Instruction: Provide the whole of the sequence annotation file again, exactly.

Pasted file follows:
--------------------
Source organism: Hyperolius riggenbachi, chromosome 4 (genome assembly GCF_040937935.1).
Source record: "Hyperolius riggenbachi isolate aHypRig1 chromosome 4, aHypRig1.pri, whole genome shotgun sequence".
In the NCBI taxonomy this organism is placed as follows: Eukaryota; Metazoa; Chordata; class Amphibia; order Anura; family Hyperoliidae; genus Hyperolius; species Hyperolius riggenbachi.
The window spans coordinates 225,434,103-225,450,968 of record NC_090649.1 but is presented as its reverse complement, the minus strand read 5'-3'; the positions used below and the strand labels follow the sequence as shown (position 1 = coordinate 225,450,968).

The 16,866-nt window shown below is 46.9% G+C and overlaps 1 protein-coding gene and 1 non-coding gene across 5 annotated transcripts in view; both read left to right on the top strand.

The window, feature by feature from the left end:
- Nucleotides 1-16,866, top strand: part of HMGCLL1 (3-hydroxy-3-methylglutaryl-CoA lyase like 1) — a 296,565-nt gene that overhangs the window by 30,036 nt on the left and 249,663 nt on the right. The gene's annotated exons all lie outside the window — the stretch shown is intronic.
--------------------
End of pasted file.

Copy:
Source organism: Hyperolius riggenbachi, chromosome 4 (genome assembly GCF_040937935.1).
Source record: "Hyperolius riggenbachi isolate aHypRig1 chromosome 4, aHypRig1.pri, whole genome shotgun sequence".
In the NCBI taxonomy this organism is placed as follows: Eukaryota; Metazoa; Chordata; class Amphibia; order Anura; family Hyperoliidae; genus Hyperolius; species Hyperolius riggenbachi.
The window spans coordinates 225,434,103-225,450,968 of record NC_090649.1 but is presented as its reverse complement, the minus strand read 5'-3'; the positions used below and the strand labels follow the sequence as shown (position 1 = coordinate 225,450,968).

The 16,866-nt window shown below is 46.9% G+C and overlaps 1 protein-coding gene and 1 non-coding gene across 5 annotated transcripts in view; both read left to right on the top strand.

The window, feature by feature from the left end:
- Nucleotides 1-16,866, top strand: part of HMGCLL1 (3-hydroxy-3-methylglutaryl-CoA lyase like 1) — a 296,565-nt gene that overhangs the window by 30,036 nt on the left and 249,663 nt on the right. The gene's annotated exons all lie outside the window — the stretch shown is intronic.